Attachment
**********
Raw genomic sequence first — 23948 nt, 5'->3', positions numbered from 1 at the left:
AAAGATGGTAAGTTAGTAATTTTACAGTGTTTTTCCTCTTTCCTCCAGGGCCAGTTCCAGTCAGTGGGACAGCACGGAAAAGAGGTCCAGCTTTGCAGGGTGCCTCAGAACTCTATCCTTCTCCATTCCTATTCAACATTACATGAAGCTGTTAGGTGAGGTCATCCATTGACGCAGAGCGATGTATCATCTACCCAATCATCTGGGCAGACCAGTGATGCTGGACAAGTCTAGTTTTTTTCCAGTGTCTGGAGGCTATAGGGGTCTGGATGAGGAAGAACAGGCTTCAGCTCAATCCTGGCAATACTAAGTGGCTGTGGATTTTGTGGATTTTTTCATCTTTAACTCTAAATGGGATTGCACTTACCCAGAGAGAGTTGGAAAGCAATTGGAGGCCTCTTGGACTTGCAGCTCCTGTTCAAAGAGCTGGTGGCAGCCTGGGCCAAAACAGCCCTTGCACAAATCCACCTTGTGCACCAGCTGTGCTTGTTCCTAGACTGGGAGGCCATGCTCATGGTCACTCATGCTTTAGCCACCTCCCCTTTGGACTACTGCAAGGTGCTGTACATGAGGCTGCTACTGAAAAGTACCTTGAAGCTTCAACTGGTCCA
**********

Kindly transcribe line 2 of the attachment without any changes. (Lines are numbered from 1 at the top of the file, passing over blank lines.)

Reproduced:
AAAGATGGTAAGTTAGTAATTTTACAGTGTTTTTCCTCTTTCCTCCAGGGCCAGTTCCAGTCAGTGGGACAGCACGGAAAAGAGGTCCAGCTTTGCAGGGTGCCTCAGAACTCTATCCTTCTCCATTCCTATTCAACATTACATGAAGCTGTTAGGTGAGGTCATCCATTGACGCAGAGCGATGTATCATCTACCCAATCATCTGGGCAGACCAGTGATGCTGGACAAGTCTAGTTTTTTTCCAGTGTCTGGAGGCTATAGGGGTCTGGATGAGGAAGAACAGGCTTCAGCTCAATCCTGGCAATACTAAGTGGCTGTGGATTTTGTGGATTTTTTCATCTTTAACTCTAAATGGGATTGCACTTACCCAGAGAGAGTTGGAAAGCAATTGGAGGCCTCTTGGACTTGCAGCTCCTGTTCAAAGAGCTGGTGGCAGCCTGGGCCAAAACAGCCCTTGCACAAATCCACCTTGTGCACCAGCTGTGCTTGTTCCTAGACTGGGAGGCCATGCTCATGGTCACTCATGCTTTAGCCACCTCCCCTTTGGACTACTGCAAGGTGCTGTACATGAGGCTGCTACTGAAAAGTACCTTGAAGCTTCAACTGGTCCA